You can keep your lump sum in a safe place and maintain your cash flow.

Secondly, you would normally set up cost-averaging with a direct debit which offers you the advantage of drip-feeding your pension pot without the worry of forgetting to manually add funds.

Shares can go down as well as up, by cost-averaging, you get the best of both worlds.  You probably won't invest at the top of a bull market and you probably won'y buy at the bottom of bear market either. Always somewhere in between.

Your investments will be averaged out.

We would most definitely think twice about investing a lump sum in normal circumstances.  We would always go for cost-averaging.

There are exceptions of course.  You may have done some extensive research on a company, or seen some directors dealings, or got a "hot" tip from your mate down the pub, that you feel compelled to act on.

Generally speaking though, cost-averaging is the way to go.

"Be Careful When Buying Your Retirement Home"

There's no doubt about it - all developed countries of the world are growing a large proportion of over 65s (soon to be over 70s and there's no doubt that will become over 75s not long after).

Property developers have long realised that and are desperately trying to keep up with the demand for retirement homes.

The ageing populations recognize that there are advantages to living in retirement communities.

They can retain their independence and at the same time have access to the various support services that may be on offer.

Should you wish to go down this route, and it is becoming an ever-popular route - do your homework first.

For example, most residential homes are leasehold.  Meaning there will be ground rents to pay. Now the ground rents may be £50 (or $50) per year or they may be £300 ($300) per year.  Or more.

And the biggy "hidden" costs are the service charges.   These can be rather naughty!

It is important to check, and double-check, any contract that you sign.

"A Little-Known Way To Increase Your Pension"

Most people at retirement age, just can't wait to access their state pension.

But wait!

Most don't realize that you can defer taking your state pension - with considerable benefits.

It's understandable that after 40+ years of "paying into the system" you want to draw on all that saving as quick as possible.

But, say you defer taking your state pension for a year, then you will get approximately 10% more pension until you leave this world.

Defer your state pension for 5 years, and you will get approximately 50% more pension.

None of us know when we are going to depart this world but my opinion on deferring your state pension, would be that if you are in good health, and are not desperate for the money at your retirement age, then deferring is a very good idea. 

It will give you a boost to your pension when you'll most likely need it.

Food for thought!

"How To Make Your
GrandKids (Or Kids) Millionaires"

There are several ways that you can invest for your children's (and grandchildren's) future.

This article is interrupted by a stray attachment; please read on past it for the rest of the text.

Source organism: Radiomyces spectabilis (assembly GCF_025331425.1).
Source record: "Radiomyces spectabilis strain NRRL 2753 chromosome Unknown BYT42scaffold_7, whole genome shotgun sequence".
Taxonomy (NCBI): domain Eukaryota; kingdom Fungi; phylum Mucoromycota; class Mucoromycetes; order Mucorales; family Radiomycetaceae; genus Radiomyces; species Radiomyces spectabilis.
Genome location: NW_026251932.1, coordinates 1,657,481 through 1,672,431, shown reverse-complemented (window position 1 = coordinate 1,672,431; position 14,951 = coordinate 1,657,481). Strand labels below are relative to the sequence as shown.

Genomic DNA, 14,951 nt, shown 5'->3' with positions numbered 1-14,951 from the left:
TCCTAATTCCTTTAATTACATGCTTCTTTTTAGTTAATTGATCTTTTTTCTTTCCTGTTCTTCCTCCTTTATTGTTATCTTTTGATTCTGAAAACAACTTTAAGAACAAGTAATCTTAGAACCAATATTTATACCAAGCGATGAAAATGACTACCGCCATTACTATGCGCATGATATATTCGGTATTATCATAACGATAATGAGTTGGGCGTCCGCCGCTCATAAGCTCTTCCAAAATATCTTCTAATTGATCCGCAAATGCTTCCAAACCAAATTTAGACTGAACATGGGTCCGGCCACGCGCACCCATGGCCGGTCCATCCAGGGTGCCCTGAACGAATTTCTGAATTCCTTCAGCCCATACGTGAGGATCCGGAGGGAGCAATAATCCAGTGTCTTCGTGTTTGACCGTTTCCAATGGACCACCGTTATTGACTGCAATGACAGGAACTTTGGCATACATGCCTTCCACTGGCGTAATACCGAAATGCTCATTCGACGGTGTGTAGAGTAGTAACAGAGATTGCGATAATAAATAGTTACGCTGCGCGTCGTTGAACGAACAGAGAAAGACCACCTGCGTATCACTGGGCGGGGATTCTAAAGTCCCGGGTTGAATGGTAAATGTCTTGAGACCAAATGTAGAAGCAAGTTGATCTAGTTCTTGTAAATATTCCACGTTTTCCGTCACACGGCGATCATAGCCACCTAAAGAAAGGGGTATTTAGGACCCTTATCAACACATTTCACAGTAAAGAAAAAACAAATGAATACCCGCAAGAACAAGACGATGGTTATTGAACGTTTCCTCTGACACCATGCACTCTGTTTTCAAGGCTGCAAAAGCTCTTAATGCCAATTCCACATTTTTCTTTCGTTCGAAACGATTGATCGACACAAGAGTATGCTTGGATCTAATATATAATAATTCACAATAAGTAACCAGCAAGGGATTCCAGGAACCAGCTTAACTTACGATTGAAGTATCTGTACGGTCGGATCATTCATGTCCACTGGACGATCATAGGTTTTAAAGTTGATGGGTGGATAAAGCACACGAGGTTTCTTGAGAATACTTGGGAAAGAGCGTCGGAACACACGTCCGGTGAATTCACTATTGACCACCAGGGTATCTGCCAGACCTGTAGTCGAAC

It's even better to educate the yougsters on the value of saving. But of course, they have to be of an understandable age before you can do that.

A good place to start getting into the habit of saving is, surprisingly, with a savings account. 

Shop around the banks.  Some offer reasonable rates for, say, a 12 month period.  Putting money aside on a monthly basis is a good discipline for children to follow. 

Get them into the habit.

But that's about getting into the savings habit.

Children can also have a pension fund in their own name.  A sort of Junior Pension Fund.

My suggestion would be for parents, and grandparents, to shop around and get the best deal possible.  Then, make regular monthly payments until the child is say, 18 years of age. They may need that accumulated cash for education fees - or whatever else.

The key here is - get kids used to putting something away every month.

"Even More DIY Pension Ideas"


For more information go to:  more-diy-pension-ideas

Conclusion

Saving regularly for Your Retirement is the whole point of this website. 

However, you can do better.  A lot better.

If you've been sensible in your retirement preparations, you can (and should) afford to supplement what you will already be elegible for.

Deferring your state pension is a cracking idea and one that you should consider very seriously.

Down-sizing your home and moving into a communal type atmosphere is another great move.  No-one wants to feel lonely when they get old.  Living in a community is good for you.  You make new friends.  You can go on organised trips.  You can attend, in your own environment, social events.  The benefits go on.

We commend the community way of life.  We have lived it fr over 10 years and love it. 

And don't forget your loved ones.  Put something away for your off-spring and their kids. 

*  The sixth stage of your life is when you finally hang up your boots and vow never to go back to that 9 till 5 routine. 

It's that's time when you'll enjoy the fruits of everything that you've saved for over your working years - Your Retirement.